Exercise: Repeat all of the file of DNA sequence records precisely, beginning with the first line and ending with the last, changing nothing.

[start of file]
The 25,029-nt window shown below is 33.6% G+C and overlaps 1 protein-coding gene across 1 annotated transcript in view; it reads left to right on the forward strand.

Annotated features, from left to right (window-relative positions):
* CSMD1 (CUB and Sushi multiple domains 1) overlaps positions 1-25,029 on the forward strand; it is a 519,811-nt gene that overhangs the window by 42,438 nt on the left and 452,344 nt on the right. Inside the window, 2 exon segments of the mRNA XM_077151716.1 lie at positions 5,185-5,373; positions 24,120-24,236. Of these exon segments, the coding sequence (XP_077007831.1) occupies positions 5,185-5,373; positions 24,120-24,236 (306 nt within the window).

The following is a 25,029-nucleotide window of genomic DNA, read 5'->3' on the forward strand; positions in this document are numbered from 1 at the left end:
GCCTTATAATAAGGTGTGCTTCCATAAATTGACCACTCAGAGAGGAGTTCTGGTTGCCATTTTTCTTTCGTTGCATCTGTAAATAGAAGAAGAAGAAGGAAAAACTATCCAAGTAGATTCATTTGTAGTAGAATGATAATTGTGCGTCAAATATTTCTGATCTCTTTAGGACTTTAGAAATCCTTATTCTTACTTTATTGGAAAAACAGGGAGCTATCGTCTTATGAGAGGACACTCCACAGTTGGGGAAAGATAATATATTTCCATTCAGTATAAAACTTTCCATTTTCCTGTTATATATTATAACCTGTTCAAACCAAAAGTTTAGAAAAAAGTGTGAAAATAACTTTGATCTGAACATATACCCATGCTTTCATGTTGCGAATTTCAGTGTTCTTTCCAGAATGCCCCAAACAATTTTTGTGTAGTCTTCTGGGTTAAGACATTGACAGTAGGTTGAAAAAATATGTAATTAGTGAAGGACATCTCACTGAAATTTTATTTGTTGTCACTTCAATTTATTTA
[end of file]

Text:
The 25,029-nt window shown below is 33.6% G+C and overlaps 1 protein-coding gene across 1 annotated transcript in view; it reads left to right on the forward strand.

Annotated features, from left to right (window-relative positions):
* CSMD1 (CUB and Sushi multiple domains 1) overlaps positions 1-25,029 on the forward strand; it is a 519,811-nt gene that overhangs the window by 42,438 nt on the left and 452,344 nt on the right. Inside the window, 2 exon segments of the mRNA XM_077151716.1 lie at positions 5,185-5,373; positions 24,120-24,236. Of these exon segments, the coding sequence (XP_077007831.1) occupies positions 5,185-5,373; positions 24,120-24,236 (306 nt within the window).

The following is a 25,029-nucleotide window of genomic DNA, read 5'->3' on the forward strand; positions in this document are numbered from 1 at the left end:
GCCTTATAATAAGGTGTGCTTCCATAAATTGACCACTCAGAGAGGAGTTCTGGTTGCCATTTTTCTTTCGTTGCATCTGTAAATAGAAGAAGAAGAAGGAAAAACTATCCAAGTAGATTCATTTGTAGTAGAATGATAATTGTGCGTCAAATATTTCTGATCTCTTTAGGACTTTAGAAATCCTTATTCTTACTTTATTGGAAAAACAGGGAGCTATCGTCTTATGAGAGGACACTCCACAGTTGGGGAAAGATAATATATTTCCATTCAGTATAAAACTTTCCATTTTCCTGTTATATATTATAACCTGTTCAAACCAAAAGTTTAGAAAAAAGTGTGAAAATAACTTTGATCTGAACATATACCCATGCTTTCATGTTGCGAATTTCAGTGTTCTTTCCAGAATGCCCCAAACAATTTTTGTGTAGTCTTCTGGGTTAAGACATTGACAGTAGGTTGAAAAAATATGTAATTAGTGAAGGACATCTCACTGAAATTTTATTTGTTGTCACTTCAATTTATTTA